In light of the city's birthday celebrations, artists from the Canberra region will be afforded a heavy share of the spotlight this year, with centenary director Robyn Archer set to put in a performance of her own.

''Robyn Archer will be doing an address from the Budawang, and she'll play a little ukulele cameo, which is her usual style - and she'll then introduce this young group called Ukes of Today,'' Flynn says. ''So that's a great accolade for a bunch of young guys who are barely out of primary school, to be up on the main stage of the festival.''

The festival has also managed to book a number of international artists it has sought for many years.

''For example Paul Brady, who has been in many line-ups of well-known traditional Irish groups, who went on to become a very successful contemporary songwriter in his own right … some really great headline artists we've been looking to secure for a number of years, we're feeling really good about that,'' Flynn says.

Some festival favourites are also making their return this year, such as Melbourne duo the April Maze, and British purveyors of traditional Jewish music, the London Klezmer Quartet.

The group has been invited back by popular demand after a wonderful reception in 2012, which violinist Ilana Cravitz says has made the quartet ''quite surprised and extraordinarily pleased''.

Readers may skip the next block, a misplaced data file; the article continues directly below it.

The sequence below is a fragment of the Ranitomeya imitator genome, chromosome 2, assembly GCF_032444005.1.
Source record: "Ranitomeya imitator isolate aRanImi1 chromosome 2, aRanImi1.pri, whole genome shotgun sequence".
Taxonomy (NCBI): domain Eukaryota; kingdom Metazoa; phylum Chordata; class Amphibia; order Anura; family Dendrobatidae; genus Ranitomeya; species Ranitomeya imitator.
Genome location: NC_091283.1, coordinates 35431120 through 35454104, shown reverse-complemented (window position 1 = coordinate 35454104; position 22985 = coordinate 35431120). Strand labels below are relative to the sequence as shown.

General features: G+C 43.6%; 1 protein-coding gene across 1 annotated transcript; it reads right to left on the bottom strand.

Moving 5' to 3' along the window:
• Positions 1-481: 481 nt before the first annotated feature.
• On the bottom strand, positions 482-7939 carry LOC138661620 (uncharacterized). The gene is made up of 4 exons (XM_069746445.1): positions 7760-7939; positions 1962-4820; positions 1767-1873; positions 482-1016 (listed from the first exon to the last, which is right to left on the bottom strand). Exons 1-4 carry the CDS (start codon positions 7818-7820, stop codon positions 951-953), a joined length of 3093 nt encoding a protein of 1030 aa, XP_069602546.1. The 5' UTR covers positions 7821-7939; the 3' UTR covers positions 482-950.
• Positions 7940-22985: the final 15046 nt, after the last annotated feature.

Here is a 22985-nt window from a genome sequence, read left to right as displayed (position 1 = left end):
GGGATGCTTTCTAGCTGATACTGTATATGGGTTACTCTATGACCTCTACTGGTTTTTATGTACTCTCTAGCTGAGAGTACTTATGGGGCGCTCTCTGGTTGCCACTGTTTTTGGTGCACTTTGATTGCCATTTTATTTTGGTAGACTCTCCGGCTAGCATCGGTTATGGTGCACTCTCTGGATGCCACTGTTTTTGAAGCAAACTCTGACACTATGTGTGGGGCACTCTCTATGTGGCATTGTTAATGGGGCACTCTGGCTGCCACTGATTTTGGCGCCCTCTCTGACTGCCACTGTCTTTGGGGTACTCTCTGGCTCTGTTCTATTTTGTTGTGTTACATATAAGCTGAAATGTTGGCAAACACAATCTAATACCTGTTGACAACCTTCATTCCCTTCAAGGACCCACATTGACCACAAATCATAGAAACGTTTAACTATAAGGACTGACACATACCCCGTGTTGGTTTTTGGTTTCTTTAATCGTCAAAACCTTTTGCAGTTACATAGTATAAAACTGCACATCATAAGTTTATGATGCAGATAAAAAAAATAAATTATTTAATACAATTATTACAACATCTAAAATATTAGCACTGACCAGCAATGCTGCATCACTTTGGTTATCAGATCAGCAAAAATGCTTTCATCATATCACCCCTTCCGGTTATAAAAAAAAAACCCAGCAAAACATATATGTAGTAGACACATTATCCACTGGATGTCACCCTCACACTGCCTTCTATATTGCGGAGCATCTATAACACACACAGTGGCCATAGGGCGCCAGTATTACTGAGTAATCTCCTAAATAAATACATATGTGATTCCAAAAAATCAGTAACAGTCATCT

''It was a really great, really folky festival - there was a lot of dancing, a lot of jamming, there were loads of opportunities to play with other people and really share tunes, share the experience,'' Cravitz says.

According to the official timetable, the London Klezmer Quartet will be performing once a day during the festival, and will also host a workshop.

''You come across people, you make new friends, you hang out - this year, we're going to be playing with Ernie Gruner … so we're looking forward to doing a half-hour slot with him on one of the stages,'' Cravitz says. ''I think it's a unique [festival], it really has its own flavour. We keep encountering people all over Australia who say, 'Oh, see you at the National.' It really has a very faithful following.''

The hands-on experience of the National Folk Festival means punters can just as easily become participants, Flynn says.

''Many festivals are about going and sitting back and maybe watching Bob Dylan or a time-honoured hero,'' he says. ''But our ethos is, people should be able to leave the festival as excited as when they arrived, and the prospect of going and furthering their own expression through having done a workshop or learned to play the guitar or the mandolin.''

While putting together the festival and stocking its line-up with fantastic acts is something Flynn enjoys, it's also a job that keeps him busy right through the long weekend.

''It is a nice feeling, but I suppose it's like one's own party - you never completely kick back,'' he says. ''There's a certain kind of vigilance required, and from that point of view, one has to be very aware of what's going on on many levels.

''But having said that, there's always an opportunity to maybe grab a few minutes here or there to maybe take in something of an artist that you've liked for many years.''

The National Folk Festival

WHEN: Thursday, March 28-Monday, April 1

WHERE: Exhibition Park in Canberra

TICKETS: At the gate